MANILA -- The Philippines is on track to officially withdraw from the International Criminal Court, which is examining alleged crimes committed during President Rodrigo Dutere's drug war, as attempts by the opposition to block the move appear to be failing.
The withdrawal is set to take effect on Sunday, a year after the Duterte administration informed The Hague-based ICC of its intention to pull out of the Rome Statute, the treaty that established the court. The Philippines is the second country to leave the ICC, after Burundi in 2017. Gambia and South Africa stepped out of the fold in 2016 but joined again the following year.
Manila's move, which comes with the country's human rights profile increasingly under the global spotlight, could hurt the Philippines' international image, a human rights lawyer said.
ICC Prosecutor Fatou Bensouda in February 2018 opened a "preliminary examination" to "analyze crimes allegedly committed" by the government in the drug war. The case was filed in 2017 by Jude Sabio, the lawyer of a self-confessed assassin who claims to have been part of a Duterte death squad in Davao, where the president began his brutal anti-drug campaign while mayor. The complaint cites Duterte and other government officials.
Since Duterte took office in mid-2016, over 5,000 drug suspects have been killed according to government figures. Human rights activists and third-party monitors say the death toll could be four times higher.
Duterte says the court is biased. "Given that the ICC shows a propensity for failing to give due respect to the State Parties of the Rome Statute," he said last year, "and that there is clear bias on the part of the U.N. against the Philippines, the Philippines may very well consider withdrawing from the Rome Statute."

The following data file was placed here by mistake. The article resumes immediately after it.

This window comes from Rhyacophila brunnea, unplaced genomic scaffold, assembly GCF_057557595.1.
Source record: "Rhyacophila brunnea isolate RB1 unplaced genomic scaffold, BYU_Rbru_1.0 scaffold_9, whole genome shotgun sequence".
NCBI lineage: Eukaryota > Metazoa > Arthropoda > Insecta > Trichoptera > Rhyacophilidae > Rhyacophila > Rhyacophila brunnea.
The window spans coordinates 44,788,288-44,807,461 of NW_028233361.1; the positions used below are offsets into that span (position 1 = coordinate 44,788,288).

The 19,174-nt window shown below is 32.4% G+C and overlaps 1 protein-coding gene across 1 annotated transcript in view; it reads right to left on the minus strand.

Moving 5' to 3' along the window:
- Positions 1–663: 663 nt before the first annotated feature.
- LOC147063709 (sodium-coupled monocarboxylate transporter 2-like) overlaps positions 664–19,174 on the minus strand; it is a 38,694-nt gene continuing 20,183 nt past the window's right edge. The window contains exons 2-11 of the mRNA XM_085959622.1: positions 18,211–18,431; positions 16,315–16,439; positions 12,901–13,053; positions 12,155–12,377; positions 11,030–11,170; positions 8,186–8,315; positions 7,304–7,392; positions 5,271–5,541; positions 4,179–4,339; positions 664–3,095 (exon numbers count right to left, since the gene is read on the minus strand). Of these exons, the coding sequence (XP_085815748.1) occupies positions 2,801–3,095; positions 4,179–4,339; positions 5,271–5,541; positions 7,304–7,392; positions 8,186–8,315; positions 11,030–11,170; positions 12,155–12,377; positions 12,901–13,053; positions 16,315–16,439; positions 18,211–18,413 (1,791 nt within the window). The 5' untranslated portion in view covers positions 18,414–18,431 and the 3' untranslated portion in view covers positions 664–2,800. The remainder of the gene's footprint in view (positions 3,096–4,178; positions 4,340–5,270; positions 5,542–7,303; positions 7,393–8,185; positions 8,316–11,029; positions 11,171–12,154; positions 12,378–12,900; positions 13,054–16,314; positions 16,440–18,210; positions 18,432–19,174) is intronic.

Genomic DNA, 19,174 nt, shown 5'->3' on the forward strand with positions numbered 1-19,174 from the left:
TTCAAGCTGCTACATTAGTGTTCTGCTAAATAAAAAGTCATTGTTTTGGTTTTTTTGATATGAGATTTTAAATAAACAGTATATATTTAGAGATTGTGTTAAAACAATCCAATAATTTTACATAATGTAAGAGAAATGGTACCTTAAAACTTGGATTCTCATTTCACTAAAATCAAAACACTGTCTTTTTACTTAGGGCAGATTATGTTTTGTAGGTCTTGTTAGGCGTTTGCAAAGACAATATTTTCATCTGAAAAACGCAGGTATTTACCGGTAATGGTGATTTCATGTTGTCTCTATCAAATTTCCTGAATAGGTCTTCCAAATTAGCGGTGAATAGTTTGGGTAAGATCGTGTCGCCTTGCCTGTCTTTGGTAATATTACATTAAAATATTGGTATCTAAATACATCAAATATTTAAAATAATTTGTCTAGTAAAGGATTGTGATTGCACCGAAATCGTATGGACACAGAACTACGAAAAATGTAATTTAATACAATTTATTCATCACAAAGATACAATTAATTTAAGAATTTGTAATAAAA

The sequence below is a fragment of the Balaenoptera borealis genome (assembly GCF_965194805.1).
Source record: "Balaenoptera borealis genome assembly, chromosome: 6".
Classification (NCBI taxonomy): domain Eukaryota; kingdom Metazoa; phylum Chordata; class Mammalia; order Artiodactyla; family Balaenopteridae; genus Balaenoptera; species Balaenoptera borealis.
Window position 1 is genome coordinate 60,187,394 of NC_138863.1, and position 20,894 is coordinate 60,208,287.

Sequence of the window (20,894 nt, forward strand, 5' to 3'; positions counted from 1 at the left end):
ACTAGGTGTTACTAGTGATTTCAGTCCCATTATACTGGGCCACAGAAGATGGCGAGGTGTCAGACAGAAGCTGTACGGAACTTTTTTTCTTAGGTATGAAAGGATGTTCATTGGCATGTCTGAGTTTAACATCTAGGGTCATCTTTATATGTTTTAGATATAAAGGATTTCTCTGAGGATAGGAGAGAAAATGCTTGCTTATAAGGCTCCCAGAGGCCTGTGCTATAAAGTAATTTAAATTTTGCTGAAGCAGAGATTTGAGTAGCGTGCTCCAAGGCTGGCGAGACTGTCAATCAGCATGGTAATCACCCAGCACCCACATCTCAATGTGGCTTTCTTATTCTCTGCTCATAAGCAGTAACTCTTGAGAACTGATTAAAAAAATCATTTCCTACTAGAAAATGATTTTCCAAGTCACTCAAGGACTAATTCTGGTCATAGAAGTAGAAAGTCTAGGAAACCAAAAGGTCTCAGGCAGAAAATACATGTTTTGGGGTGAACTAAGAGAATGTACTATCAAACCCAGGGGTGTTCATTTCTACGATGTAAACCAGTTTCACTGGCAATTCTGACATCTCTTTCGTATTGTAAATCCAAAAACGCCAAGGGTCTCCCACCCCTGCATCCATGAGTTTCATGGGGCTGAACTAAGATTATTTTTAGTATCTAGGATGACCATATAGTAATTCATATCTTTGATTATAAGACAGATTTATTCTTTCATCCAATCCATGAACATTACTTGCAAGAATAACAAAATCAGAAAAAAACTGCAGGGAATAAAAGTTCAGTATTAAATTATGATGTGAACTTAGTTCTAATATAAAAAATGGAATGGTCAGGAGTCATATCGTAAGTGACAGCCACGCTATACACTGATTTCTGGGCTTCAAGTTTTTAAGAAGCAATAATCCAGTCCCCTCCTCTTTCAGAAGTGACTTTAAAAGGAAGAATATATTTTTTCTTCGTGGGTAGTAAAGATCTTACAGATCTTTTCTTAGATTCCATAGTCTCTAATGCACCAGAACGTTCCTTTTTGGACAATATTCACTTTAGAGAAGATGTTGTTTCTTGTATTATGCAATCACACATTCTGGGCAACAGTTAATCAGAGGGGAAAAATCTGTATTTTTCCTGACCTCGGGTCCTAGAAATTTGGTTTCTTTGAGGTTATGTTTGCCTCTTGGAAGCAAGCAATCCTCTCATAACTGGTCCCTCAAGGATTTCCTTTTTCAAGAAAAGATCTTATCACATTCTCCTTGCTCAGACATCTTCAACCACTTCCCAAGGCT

Opposition senators have attempted to block the move, arguing before the Philippine Supreme Court that a withdrawal requires the approval of a majority of senators, similar to when the country enters into a treaty. But the Supreme Court is unlikely to decide on the case this week, allowing the withdrawal to proceed, local media have reported, citing court sources.
Jose Manuel Diokno, a human rights lawyer who is running for the senate in the May midterms, said the withdrawal will have serious domestic and international repercussions.
"This will also damage our credibility and standing in the international community," Diokno said. "This, in turn, could seriously hurt our country's trade relations and will likely affect foreign aid. But beyond these, I think this withdrawal will cause even greater and more lasting damage on our country by perpetuating a culture of impunity, with abuses left unchecked."
A researcher at Manila's Foreign Service Institute in 2017 said it was best to remain a member of the ICC, which elected Filipino lawyer Raul Pangalangan as a judge in 2015.
"It is in the best interest of the Philippines to remain a state party of the ICC and support calls for the reform of the Court, which include a fair investigation of all countries involved in severe conflicts," Mark Edel Diaz wrote in the Center for International Relations and Strategic Studies Commentaries. "This way, the Philippines can develop its relations with [other] countries ... and at the same time, establish a good international posture in the fight for justice."
Established in 1998, the ICC is tasked with prosecuting people accused of war crimes, genocide and other high crimes when domestic courts are unwilling or unable to investigate allegations or prosecute suspects. The Philippines acceded to the ICC in 2011, becoming the 117th country to join the court.